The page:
Wm writes: Once again AMV is proud to bring you Andrew Hall’s Year in Review in Mormon letters.
The story of the year in nationally published literature by Mormons was the memoir. Two Mormon women, Elna Baker and Kathryn Lynard Soper produced honest and interesting life stories, to excellent reviews. While other Mormon authors sold more books, few other nationally published author made their Mormonism so central to their story. Other big stories for the year include Stephanie Meyer’s continued dominance of the fiction landscape, Brandon Sanderson’s rise to the top of best seller’s lists, and the continuing flood of young adult speculative fiction. Continue reading “Andrew’s Mormon Literature Year in Review: National Market 2009”
So your whole book is based on the structure of kissing, how did you decide to do that?
It’s funny because the sort of themes or structures that are pointed out to me usually they’re a surprise, like oh I did do that! So I think that I noticed that there were so many stories about kissing and so I just started calling them Take One, Take Two, Take Three and then there were the stories that ended up being about kissing too so we just called them Take Eight, Take Nine and then I found an in an old journal this map of Manhattan that mapped out the different places and I thought it was so funny that I made a copy of it and redrew it for the book. Its something I did when I was 22 but it sort of reflects the 15-year-old behavior and so then I didn’t fill it out when I got older but in the book I just extended the map and filled in all the other people I kissed.
So that raises a couple interesting questions. Before you took the book to the editor—as opposed to how it looks after the editing process—do you think the book is structurally the same now? Did little things like that make a big difference or was it just clarifying what was already there? Continue reading “Elna Baker: A Serious Interview”
Since reading the first chapter of Elna Baker’s The New York Regional Mormon Singles Halloween Dance, the book has taken me on a ride. Sometimes I was filled with joy and sometimes with horror. Sometimes I felt she was very much my kind of Mormon and sometimes I wanted to slap her. In other words, it’s a good memoir.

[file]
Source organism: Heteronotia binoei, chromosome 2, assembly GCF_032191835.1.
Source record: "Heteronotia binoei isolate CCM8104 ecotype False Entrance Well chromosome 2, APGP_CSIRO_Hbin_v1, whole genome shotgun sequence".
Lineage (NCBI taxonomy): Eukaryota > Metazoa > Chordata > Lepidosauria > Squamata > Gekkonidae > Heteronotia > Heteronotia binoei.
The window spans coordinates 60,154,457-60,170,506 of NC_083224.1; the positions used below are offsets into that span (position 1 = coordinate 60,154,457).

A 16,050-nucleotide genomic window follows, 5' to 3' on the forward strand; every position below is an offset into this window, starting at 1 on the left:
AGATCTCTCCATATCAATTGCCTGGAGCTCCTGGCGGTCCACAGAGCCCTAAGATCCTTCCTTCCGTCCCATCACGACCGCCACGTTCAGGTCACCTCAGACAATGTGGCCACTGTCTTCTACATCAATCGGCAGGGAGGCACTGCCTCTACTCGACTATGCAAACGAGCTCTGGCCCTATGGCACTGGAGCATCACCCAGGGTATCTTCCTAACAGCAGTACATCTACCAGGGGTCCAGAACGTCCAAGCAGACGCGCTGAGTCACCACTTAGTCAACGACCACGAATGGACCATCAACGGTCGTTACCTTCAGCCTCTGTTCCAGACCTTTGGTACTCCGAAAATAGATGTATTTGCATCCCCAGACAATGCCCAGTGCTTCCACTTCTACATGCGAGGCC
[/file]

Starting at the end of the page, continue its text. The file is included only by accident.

1. Damage Control
About halfway through the book, a newly confident Elna (more on that momentarily) decides she will win the most desirable young Mormon man in New York. Her primary competition is an Amber who “is like a Heather only she’s attacking your spiritual worthiness and your dress size at the same time” (128):
And do you know what the craziest part about all this is? Amber’s popular. I’m dumbfounded by it. Not because I’m jealous or want to be popular myself, but because she’s insane. She raised her hand in church one Sunday and said that Katrina happened in New Orleans because sometimes God needs to “cleanse the world of sin.” It’s people like her that make damage control in the non-Mormon world a never-ending task. (129)
I’m with Elna here: It makes it harder for me to feel like a reasonable and respectable person when I’m put in the same category with Ambers. Seriously So Blessed owes its massive success to the existence of Ambers, and that faux Amber’s over-the-top self-righteous snidery rings plenty true — the site has both the insider lovemail and outsider hatemail to prove it.
So yay. Elna is a defender of the faith. Or is she, he said as he turned to the camera, one eyebrow raised.
Do we defend the faith alongside Elna? Or do we defend it against her?
= Continue reading “Damage Control (and 15 other responses to Elna Baker)”